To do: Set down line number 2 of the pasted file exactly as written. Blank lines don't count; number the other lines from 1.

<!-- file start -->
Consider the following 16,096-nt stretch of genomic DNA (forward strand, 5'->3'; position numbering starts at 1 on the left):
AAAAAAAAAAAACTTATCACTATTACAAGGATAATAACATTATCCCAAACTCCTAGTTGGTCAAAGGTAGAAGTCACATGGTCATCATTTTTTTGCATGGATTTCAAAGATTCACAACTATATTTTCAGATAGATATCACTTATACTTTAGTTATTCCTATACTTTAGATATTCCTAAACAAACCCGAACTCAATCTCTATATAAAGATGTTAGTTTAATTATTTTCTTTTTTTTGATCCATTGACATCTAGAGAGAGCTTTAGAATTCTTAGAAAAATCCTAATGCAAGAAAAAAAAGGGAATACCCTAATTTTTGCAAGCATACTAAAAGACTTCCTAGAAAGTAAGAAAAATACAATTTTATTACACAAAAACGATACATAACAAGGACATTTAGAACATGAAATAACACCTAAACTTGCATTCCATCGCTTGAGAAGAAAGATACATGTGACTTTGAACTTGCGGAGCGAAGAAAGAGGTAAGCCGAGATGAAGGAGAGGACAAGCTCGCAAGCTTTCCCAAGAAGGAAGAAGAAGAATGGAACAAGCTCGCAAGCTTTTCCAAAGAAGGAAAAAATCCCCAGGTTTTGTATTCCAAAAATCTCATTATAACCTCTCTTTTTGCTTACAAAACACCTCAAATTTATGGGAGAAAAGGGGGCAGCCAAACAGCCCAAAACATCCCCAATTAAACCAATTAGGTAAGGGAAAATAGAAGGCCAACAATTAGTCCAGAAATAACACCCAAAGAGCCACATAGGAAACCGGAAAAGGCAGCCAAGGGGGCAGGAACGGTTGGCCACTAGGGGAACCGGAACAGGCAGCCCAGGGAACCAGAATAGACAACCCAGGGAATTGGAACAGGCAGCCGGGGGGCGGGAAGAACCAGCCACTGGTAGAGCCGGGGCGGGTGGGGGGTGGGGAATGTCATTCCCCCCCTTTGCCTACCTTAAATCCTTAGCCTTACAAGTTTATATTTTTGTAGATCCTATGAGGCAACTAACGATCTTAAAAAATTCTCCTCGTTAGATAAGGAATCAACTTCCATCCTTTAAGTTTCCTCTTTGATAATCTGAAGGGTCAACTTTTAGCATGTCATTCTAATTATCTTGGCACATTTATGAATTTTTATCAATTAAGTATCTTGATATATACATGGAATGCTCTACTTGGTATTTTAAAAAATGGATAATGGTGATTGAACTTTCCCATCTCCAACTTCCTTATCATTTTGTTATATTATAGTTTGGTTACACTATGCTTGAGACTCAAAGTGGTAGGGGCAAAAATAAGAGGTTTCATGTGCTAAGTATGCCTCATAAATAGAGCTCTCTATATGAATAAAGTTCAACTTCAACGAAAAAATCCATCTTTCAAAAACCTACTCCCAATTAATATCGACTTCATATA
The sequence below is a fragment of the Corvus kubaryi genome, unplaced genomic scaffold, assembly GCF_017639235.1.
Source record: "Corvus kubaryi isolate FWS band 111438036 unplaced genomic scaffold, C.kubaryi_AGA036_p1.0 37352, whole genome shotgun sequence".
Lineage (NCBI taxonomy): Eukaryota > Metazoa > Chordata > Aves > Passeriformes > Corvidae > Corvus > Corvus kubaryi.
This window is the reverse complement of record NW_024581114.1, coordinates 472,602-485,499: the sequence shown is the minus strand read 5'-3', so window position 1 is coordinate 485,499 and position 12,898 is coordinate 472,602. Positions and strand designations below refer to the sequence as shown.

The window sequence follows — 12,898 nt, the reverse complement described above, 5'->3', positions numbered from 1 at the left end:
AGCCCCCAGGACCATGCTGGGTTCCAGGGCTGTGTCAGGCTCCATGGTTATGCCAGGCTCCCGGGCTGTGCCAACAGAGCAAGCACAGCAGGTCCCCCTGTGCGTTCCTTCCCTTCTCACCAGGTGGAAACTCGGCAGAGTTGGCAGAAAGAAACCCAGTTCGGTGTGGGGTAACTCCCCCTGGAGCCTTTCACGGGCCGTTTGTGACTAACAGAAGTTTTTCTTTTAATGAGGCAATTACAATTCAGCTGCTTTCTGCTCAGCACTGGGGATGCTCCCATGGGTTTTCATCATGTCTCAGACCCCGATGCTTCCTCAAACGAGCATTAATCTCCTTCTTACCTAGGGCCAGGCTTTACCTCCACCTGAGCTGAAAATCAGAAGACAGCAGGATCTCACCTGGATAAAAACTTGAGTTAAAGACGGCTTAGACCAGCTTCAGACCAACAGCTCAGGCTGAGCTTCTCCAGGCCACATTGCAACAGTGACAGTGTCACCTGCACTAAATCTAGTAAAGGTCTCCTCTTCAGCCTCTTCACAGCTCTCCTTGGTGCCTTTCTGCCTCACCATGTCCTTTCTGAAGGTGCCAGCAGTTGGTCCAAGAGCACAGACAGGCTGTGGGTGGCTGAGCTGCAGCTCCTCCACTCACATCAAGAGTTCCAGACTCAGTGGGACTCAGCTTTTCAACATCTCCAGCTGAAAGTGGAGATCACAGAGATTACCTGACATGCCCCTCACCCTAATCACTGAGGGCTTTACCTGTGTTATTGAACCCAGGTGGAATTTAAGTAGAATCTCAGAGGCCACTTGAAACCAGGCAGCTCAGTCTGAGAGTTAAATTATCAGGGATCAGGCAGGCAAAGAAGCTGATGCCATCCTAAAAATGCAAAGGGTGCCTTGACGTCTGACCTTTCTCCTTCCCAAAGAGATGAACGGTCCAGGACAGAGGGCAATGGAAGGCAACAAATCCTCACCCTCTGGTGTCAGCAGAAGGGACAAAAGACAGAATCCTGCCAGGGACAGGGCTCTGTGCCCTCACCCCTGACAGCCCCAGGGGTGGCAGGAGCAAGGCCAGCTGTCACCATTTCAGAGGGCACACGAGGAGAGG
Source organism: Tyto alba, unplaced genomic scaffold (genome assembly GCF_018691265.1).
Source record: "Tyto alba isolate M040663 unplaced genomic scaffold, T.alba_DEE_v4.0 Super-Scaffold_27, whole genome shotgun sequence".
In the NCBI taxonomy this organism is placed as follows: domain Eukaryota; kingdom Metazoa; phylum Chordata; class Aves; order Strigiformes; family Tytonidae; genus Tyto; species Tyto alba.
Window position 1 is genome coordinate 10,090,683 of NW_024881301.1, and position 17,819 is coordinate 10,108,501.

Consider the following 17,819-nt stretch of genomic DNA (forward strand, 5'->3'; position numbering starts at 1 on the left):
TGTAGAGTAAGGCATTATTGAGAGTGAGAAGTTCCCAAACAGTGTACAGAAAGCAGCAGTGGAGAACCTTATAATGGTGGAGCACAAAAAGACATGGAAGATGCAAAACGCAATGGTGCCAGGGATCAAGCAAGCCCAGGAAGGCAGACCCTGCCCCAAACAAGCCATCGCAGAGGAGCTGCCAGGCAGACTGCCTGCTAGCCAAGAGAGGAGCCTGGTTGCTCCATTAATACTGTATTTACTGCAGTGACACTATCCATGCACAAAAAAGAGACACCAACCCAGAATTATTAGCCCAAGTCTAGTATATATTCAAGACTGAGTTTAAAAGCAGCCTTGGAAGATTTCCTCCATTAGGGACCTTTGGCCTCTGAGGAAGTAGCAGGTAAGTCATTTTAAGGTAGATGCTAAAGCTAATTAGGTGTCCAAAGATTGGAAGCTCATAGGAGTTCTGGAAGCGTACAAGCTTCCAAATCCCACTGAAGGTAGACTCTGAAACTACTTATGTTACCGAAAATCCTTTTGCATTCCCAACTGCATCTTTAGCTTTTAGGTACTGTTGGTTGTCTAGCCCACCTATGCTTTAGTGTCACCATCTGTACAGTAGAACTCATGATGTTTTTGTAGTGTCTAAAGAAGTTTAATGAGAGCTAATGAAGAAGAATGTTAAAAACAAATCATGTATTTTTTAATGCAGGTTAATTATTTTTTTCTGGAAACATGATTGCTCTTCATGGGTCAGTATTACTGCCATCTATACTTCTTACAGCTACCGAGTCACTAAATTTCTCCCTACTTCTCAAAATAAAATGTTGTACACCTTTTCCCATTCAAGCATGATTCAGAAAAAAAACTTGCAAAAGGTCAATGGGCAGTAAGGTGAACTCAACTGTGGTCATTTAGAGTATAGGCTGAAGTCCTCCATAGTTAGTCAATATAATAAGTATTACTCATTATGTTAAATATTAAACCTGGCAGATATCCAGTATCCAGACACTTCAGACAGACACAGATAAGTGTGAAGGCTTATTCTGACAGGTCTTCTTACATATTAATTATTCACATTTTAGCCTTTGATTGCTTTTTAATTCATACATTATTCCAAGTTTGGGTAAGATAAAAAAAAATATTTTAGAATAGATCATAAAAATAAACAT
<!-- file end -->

AAAAAAAAAAAACTTATCACTATTACAAGGATAATAACATTATCCCAAACTCCTAGTTGGTCAAAGGTAGAAGTCACATGGTCATCATTTTTTTGCATGGATTTCAAAGATTCACAACTATATTTTCAGATAGATATCACTTATACTTTAGTTATTCCTATACTTTAGATATTCCTAAACAAACCCGAACTCAATCTCTATATAAAGATGTTAGTTTAATTATTTTCTTTTTTTTGATCCATTGACATCTAGAGAGAGCTTTAGAATTCTTAGAAAAATCCTAATGCAAGAAAAAAAAGGGAATACCCTAATTTTTGCAAGCATACTAAAAGACTTCCTAGAAAGTAAGAAAAATACAATTTTATTACACAAAAACGATACATAACAAGGACATTTAGAACATGAAATAACACCTAAACTTGCATTCCATCGCTTGAGAAGAAAGATACATGTGACTTTGAACTTGCGGAGCGAAGAAAGAGGTAAGCCGAGATGAAGGAGAGGACAAGCTCGCAAGCTTTCCCAAGAAGGAAGAAGAAGAATGGAACAAGCTCGCAAGCTTTTCCAAAGAAGGAAAAAATCCCCAGGTTTTGTATTCCAAAAATCTCATTATAACCTCTCTTTTTGCTTACAAAACACCTCAAATTTATGGGAGAAAAGGGGGCAGCCAAACAGCCCAAAACATCCCCAATTAAACCAATTAGGTAAGGGAAAATAGAAGGCCAACAATTAGTCCAGAAATAACACCCAAAGAGCCACATAGGAAACCGGAAAAGGCAGCCAAGGGGGCAGGAACGGTTGGCCACTAGGGGAACCGGAACAGGCAGCCCAGGGAACCAGAATAGACAACCCAGGGAATTGGAACAGGCAGCCGGGGGGCGGGAAGAACCAGCCACTGGTAGAGCCGGGGCGGGTGGGGGGTGGGGAATGTCATTCCCCCCCTTTGCCTACCTTAAATCCTTAGCCTTACAAGTTTATATTTTTGTAGATCCTATGAGGCAACTAACGATCTTAAAAAATTCTCCTCGTTAGATAAGGAATCAACTTCCATCCTTTAAGTTTCCTCTTTGATAATCTGAAGGGTCAACTTTTAGCATGTCATTCTAATTATCTTGGCACATTTATGAATTTTTATCAATTAAGTATCTTGATATATACATGGAATGCTCTACTTGGTATTTTAAAAAATGGATAATGGTGATTGAACTTTCCCATCTCCAACTTCCTTATCATTTTGTTATATTATAGTTTGGTTACACTATGCTTGAGACTCAAAGTGGTAGGGGCAAAAATAAGAGGTTTCATGTGCTAAGTATGCCTCATAAATAGAGCTCTCTATATGAATAAAGTTCAACTTCAACGAAAAAATCCATCTTTCAAAAACCTACTCCCAATTAATATCGACTTCATATA